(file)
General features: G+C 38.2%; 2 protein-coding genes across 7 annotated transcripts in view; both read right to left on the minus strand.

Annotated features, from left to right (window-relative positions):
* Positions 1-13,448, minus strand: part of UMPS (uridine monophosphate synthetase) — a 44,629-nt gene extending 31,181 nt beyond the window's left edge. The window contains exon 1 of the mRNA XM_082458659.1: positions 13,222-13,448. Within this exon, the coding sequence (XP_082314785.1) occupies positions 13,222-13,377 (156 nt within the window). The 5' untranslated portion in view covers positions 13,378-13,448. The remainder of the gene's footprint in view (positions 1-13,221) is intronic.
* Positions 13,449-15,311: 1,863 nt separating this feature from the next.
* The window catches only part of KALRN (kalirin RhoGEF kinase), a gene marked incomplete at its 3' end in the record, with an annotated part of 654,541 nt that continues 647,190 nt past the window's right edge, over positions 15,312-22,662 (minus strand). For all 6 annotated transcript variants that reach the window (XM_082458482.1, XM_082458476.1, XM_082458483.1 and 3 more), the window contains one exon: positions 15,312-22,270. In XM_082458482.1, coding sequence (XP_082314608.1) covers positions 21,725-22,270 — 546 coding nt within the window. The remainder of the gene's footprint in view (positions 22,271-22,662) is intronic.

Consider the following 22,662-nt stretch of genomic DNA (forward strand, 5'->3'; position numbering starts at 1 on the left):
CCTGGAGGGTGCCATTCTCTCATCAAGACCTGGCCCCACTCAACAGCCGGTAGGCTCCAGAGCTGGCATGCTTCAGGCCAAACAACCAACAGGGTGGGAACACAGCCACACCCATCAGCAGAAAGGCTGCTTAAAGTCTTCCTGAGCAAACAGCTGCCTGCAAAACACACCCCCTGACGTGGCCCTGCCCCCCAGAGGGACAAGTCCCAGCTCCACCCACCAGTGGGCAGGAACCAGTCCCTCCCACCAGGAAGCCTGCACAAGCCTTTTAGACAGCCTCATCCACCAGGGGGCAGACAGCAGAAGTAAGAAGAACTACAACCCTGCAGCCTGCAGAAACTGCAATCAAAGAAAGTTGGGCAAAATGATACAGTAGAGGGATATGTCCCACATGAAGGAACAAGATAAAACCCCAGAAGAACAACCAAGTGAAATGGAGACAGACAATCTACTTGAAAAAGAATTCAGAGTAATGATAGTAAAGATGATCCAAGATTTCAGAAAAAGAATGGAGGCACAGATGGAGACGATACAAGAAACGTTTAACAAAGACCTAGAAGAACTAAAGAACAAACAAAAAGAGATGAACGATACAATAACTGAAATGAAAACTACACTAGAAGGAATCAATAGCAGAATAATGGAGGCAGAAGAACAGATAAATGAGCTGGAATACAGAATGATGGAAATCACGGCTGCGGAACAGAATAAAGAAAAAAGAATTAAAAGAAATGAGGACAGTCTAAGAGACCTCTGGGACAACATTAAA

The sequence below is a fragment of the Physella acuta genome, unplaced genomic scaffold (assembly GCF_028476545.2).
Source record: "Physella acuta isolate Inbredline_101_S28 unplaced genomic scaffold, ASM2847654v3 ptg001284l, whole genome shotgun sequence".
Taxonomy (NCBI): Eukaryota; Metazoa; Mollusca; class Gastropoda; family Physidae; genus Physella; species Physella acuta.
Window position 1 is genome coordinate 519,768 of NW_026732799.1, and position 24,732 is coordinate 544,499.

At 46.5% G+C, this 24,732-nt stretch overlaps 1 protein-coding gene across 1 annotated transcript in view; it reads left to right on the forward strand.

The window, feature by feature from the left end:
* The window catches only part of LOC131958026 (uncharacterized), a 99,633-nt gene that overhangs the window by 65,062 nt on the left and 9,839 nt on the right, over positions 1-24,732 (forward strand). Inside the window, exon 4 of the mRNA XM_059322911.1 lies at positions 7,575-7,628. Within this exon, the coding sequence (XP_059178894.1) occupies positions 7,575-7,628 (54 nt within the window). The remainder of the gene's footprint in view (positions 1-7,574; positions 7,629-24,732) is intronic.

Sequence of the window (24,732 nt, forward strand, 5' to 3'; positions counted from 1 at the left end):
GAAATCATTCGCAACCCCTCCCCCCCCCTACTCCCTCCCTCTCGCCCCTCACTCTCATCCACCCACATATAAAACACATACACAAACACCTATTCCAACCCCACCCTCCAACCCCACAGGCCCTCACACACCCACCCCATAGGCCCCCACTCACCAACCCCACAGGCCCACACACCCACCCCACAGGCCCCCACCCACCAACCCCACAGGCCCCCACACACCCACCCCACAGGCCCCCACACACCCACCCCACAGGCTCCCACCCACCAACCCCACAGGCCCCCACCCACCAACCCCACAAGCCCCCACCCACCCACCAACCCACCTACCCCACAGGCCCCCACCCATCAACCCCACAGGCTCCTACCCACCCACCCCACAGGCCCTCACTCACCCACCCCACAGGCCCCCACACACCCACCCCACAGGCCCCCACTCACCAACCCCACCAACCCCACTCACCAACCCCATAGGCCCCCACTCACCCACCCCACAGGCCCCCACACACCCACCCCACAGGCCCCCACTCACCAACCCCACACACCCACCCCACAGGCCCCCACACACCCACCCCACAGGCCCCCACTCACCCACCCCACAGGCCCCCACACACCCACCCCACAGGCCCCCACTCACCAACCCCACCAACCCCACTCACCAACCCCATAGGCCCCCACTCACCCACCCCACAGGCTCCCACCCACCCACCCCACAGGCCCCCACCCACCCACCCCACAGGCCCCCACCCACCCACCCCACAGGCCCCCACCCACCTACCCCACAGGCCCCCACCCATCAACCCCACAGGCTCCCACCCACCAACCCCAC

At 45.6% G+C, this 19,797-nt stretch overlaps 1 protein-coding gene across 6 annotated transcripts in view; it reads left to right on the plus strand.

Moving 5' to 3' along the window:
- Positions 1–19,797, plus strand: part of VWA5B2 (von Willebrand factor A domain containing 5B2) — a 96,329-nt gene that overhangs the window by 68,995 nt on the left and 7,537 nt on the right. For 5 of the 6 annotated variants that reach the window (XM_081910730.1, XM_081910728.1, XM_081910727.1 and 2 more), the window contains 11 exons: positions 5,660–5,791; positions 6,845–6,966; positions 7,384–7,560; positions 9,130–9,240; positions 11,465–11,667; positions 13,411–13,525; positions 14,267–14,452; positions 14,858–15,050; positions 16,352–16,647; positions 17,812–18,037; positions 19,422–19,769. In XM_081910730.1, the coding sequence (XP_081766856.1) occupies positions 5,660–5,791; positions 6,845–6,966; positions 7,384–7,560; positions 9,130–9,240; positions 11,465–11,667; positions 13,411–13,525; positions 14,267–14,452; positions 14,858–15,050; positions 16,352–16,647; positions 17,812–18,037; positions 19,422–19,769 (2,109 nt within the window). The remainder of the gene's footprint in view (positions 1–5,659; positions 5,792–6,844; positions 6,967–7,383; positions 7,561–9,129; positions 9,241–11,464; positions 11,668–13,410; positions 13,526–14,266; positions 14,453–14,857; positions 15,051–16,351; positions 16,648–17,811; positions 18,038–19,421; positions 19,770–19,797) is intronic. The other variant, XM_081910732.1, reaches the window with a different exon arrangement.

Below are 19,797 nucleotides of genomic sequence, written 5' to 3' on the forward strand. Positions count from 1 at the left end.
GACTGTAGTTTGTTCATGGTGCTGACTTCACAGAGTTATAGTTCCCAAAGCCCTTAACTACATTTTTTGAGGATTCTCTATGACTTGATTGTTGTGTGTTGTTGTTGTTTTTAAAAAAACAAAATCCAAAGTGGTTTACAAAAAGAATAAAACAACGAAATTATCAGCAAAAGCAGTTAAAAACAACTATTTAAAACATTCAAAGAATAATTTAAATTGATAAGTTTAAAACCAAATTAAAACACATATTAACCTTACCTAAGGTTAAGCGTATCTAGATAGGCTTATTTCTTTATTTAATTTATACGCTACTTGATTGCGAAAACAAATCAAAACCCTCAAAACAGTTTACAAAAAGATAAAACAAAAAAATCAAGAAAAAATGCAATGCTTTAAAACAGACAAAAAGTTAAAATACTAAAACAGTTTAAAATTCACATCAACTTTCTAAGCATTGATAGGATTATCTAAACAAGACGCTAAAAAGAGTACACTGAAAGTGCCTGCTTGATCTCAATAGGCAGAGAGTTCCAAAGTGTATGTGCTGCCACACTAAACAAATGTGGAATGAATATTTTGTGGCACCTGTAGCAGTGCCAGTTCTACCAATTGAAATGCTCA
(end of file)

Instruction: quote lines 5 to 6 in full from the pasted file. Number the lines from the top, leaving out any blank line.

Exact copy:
* The window catches only part of KALRN (kalirin RhoGEF kinase), a gene marked incomplete at its 3' end in the record, with an annotated part of 654,541 nt that continues 647,190 nt past the window's right edge, over positions 15,312-22,662 (minus strand). For all 6 annotated transcript variants that reach the window (XM_082458482.1, XM_082458476.1, XM_082458483.1 and 3 more), the window contains one exon: positions 15,312-22,270. In XM_082458482.1, coding sequence (XP_082314608.1) covers positions 21,725-22,270 — 546 coding nt within the window. The remainder of the gene's footprint in view (positions 22,271-22,662) is intronic.

Consider the following 22,662-nt stretch of genomic DNA (forward strand, 5'->3'; position numbering starts at 1 on the left):